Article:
“May, don’t drop that on your dress,” said Nell, as she searched her pockets for a clean handkerchief to wipe her sister’s chin. “Give her to me, Mama. I’ll take care of her.”
Bigjim came around the side of the house from the field in back. He had dressed up for the occasion. He wore his best brown pants held up with new suspenders and stuffed into his high logging boots. His starched white collar held his chin high in the air, so his brown beard jutted out in front of him.
“Where his beard leads him, Papa will follow,” sang Nell under her breath, using the melody of the hymn, “Where He leads me, I will follow.”
But Littlejim heard. “Better not let Papa hear you funning him!” whispered her brother. Nell knew better than to let Papa hear her making a funny song from the hymn he liked to sing when he went to church on a rare Sunday.
But Bigjim had stopped at the edge of the porch. Littlejim looked up into eyes that flashed like lightning. His heart almost stopped from fear. The tall man reached out to grab Littlejim’s arm.
“I’ve just been out to the garden. What do you mean, growing tobaccer behind my back? I found your secret place, boy, and now I know you’re a-smoking and achewing behind my back!” Bigjim spat the words at his son.
“But, Papa . . .” Mama moved quickly to stand between father and son. She raised her arms as if to ward off blows. Bigjim took a step back but continued to hold Littlejim’s arm.
“I don’t want to hear none of your lip, you no-account boy! What else you been doing behind my back?” A voice interrupted him.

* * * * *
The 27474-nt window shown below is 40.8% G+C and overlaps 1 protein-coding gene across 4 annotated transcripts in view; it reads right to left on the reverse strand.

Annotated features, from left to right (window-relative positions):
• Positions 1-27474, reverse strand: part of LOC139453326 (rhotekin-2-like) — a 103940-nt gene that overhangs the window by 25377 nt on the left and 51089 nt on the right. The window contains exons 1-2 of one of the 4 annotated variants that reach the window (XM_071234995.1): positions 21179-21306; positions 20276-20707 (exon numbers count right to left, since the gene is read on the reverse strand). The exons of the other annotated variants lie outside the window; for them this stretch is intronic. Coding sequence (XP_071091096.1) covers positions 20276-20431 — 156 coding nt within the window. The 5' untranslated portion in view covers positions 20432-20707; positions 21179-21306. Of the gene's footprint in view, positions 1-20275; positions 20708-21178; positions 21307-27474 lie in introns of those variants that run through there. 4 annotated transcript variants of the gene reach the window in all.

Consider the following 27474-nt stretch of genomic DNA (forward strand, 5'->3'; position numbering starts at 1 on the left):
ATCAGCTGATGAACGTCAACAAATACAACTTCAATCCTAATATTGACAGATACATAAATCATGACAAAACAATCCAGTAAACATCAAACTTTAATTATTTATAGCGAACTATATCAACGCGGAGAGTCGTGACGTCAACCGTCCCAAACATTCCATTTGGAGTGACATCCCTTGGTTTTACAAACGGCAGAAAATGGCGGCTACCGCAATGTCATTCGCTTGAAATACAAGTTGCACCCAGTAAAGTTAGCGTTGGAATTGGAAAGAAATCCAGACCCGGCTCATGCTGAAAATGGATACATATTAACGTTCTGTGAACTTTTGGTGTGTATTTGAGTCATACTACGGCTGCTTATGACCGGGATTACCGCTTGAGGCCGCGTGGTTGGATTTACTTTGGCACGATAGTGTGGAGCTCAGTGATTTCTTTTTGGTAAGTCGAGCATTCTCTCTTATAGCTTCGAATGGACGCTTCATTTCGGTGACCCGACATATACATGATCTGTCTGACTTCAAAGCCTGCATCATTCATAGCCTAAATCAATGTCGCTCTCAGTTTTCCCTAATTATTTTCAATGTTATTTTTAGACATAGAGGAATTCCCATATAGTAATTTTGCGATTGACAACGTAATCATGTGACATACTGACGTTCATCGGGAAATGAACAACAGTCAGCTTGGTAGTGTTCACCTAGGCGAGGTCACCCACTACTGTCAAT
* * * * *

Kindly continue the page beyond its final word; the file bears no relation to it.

“Jim, he was growing that tobaccer for you. I gave him the plants. Now let that boy go!” Cousin Tarp walked up the hill and into the yard. He walked slowly over to Littlejim and removed Bigjim’s hand from the boy’s arm. Mama stepped back.
“Jim, you never did learn to think before you spoke, or acted, for that matter,” said Tarp. “This boy’s planning for you to have your chaw come winter. I don’t think that’s cause for striking him, now, do you?”
Bigjim did not respond. He turned and disappeared into the woodshed. The lump in Littlejim’s throat stayed until Mama quickly said, “The singing’s begun already. Load this food. Be on our way, we’d best be.”
Finally, the wagon was loaded. Littlejim lifted Nell to sit on the back beside the food baskets. Then he swung himself up beside her. His legs, long for their twelve years, dangled beside Nell’s short ones. His dusty bare feet almost touched the green grass of the front yard. Nell’s bare toes were still clean from her Saturday bath.
Littlejim turned his head away to stare at the roof of the springhouse down the hill so his little sister could not see the tears in his eyes. Nell moved closer to her brother. She patted his arm.